The influence of neighborhood characteristics on police officers' encounters with persons suspected to have a serious mental illness

 

 

Shaily Krishan, Roger Bakeman, Beth Broussard, Sarah L. Cristofaro, Dana Hankerson-Dyson, Letheshia Husbands, Amy C. Watson, Michael T. Compton

International Journal of Law and Psychiatry

15 March 2014

 

 

http://www.sciencedirect.com/science/article/pii/S016025271400017X

 

 

 

Abstract

 

Objective

Police officers' decisions and behaviors are impacted by the neighborhood context in which police encounters occur. For example, officers may use greater force and be more likely to make arrests in disadvantaged neighborhoods. We examined whether neighborhood characteristics influence police encounters with individuals suspected to have a serious mental illness, addictive disorder, or developmental disability.

Method

We obtained data on 916 encounters from 166 officers in six jurisdictions in Georgia, USA and abstracted geographical data pertaining to the location of these encounters from United States Decennial Census data. Encounters were nested within 163 census tracts. Officer-reported data covered general encounter characteristics, the officer's perception of the subject's condition, subject demographics, use of force, and disposition of the encounter (e.g., arrest v. referral or transport to treatment services). Geographical data included 17 variables representing population and housing characteristics of the census tracts, from which three indices pertaining to neighborhood income, stability, and immigration status were derived using factor-analytic techniques. We then examined associations of these indices with various encounter-related variables using multi-level analysis.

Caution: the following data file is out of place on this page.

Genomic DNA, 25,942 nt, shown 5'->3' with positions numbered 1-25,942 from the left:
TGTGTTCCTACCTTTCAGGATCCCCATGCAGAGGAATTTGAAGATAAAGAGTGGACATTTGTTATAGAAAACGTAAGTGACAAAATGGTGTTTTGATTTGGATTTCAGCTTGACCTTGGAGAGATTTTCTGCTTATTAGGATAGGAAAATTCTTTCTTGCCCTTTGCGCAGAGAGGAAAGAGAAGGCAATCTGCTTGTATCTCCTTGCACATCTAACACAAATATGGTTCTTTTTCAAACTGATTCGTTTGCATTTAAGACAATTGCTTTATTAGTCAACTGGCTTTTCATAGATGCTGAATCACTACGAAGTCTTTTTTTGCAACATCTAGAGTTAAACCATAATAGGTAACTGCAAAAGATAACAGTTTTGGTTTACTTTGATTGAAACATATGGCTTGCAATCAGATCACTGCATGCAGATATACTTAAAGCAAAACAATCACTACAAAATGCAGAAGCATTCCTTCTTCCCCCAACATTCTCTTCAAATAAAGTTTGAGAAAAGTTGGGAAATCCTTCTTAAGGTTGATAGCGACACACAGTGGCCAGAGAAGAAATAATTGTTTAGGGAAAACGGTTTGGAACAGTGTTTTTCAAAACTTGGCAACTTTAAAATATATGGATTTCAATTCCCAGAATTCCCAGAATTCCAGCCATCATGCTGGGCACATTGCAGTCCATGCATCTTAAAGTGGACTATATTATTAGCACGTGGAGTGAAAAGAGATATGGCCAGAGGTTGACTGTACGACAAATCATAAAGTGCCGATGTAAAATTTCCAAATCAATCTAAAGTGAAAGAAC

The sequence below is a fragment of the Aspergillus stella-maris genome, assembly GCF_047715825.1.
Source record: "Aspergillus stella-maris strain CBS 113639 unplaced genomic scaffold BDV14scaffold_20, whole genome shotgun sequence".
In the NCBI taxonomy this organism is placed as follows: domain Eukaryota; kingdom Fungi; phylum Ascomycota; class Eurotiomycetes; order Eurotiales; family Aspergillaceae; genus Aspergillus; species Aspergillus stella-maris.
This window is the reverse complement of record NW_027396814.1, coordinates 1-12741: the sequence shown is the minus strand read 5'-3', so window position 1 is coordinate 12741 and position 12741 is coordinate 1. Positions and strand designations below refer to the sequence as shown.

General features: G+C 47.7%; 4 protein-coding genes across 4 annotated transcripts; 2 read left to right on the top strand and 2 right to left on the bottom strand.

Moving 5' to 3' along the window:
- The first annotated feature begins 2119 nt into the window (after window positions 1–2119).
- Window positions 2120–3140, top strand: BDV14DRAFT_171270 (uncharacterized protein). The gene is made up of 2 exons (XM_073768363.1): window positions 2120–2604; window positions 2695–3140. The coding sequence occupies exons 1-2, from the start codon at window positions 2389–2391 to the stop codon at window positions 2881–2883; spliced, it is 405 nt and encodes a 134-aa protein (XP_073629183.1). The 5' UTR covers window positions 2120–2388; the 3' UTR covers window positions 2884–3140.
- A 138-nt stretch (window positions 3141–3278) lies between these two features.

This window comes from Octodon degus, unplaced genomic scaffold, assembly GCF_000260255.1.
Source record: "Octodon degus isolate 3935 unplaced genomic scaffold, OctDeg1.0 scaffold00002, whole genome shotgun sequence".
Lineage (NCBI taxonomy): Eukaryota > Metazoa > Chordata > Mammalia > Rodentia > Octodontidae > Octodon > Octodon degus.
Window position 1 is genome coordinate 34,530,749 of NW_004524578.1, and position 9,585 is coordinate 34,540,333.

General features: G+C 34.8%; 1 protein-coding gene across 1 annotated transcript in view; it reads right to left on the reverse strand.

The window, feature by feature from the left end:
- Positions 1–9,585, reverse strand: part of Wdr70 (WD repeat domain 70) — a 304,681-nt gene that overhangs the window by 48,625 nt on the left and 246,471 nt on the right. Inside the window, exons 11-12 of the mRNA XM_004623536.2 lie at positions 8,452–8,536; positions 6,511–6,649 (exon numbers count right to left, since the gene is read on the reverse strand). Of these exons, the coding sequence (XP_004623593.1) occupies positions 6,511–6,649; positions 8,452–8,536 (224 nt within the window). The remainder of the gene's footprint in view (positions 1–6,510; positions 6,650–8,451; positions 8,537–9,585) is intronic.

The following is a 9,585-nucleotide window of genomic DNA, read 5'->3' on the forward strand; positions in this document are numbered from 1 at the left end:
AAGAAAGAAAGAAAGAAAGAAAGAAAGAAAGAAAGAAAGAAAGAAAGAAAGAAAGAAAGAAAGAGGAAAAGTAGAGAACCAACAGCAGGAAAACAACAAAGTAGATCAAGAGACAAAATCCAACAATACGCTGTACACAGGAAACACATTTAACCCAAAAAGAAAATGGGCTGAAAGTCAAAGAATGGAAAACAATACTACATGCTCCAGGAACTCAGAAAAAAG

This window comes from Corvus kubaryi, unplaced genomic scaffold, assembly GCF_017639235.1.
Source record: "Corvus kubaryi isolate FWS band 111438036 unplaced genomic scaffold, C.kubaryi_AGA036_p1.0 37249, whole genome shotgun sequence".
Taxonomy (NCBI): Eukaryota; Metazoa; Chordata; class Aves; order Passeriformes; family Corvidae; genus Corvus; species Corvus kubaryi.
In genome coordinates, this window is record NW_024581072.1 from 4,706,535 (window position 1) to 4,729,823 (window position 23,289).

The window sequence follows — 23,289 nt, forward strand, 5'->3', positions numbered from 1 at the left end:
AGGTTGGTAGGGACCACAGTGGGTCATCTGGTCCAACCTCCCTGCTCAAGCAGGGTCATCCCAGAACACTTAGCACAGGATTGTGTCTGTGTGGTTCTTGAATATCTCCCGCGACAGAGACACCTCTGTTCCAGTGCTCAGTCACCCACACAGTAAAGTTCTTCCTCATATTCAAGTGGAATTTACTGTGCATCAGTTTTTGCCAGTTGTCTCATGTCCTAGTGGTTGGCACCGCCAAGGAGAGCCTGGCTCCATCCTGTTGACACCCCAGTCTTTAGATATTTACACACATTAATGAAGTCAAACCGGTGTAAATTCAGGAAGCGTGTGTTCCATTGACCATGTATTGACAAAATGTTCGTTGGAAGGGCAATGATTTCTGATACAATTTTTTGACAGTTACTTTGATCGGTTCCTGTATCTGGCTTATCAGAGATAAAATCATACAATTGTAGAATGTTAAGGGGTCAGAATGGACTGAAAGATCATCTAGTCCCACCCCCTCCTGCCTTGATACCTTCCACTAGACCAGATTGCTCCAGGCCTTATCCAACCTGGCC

Results

Encounters taking place in higher-income and higher-stability census tracts were more likely to be dispatch-initiated and take place in a private home compared to those in lower-income and lower-stability neighborhoods. In higher-income neighborhoods, encounters were more likely to involve a subject suspected to have a mental illness (as opposed to an addictive disorder or developmental disability) and less likely to involve a subject suspected to have alcohol problems. The officer's level of force used was not associated with neighborhood factors. Regarding disposition, although the likelihood of arrest was unrelated to neighborhood characteristics, encounters taking place in higher-immigrant neighborhoods were more likely to result in referral or transport to services than those in lower-immigrant neighborhoods.

Conclusion

Neighborhood characteristics are important to consider in research on police interactions with individuals with serious mental illnesses, addictive disorders, or developmental disabilities. Such research could inform departmental training policies and procedures based on the needs of the jurisdictions served.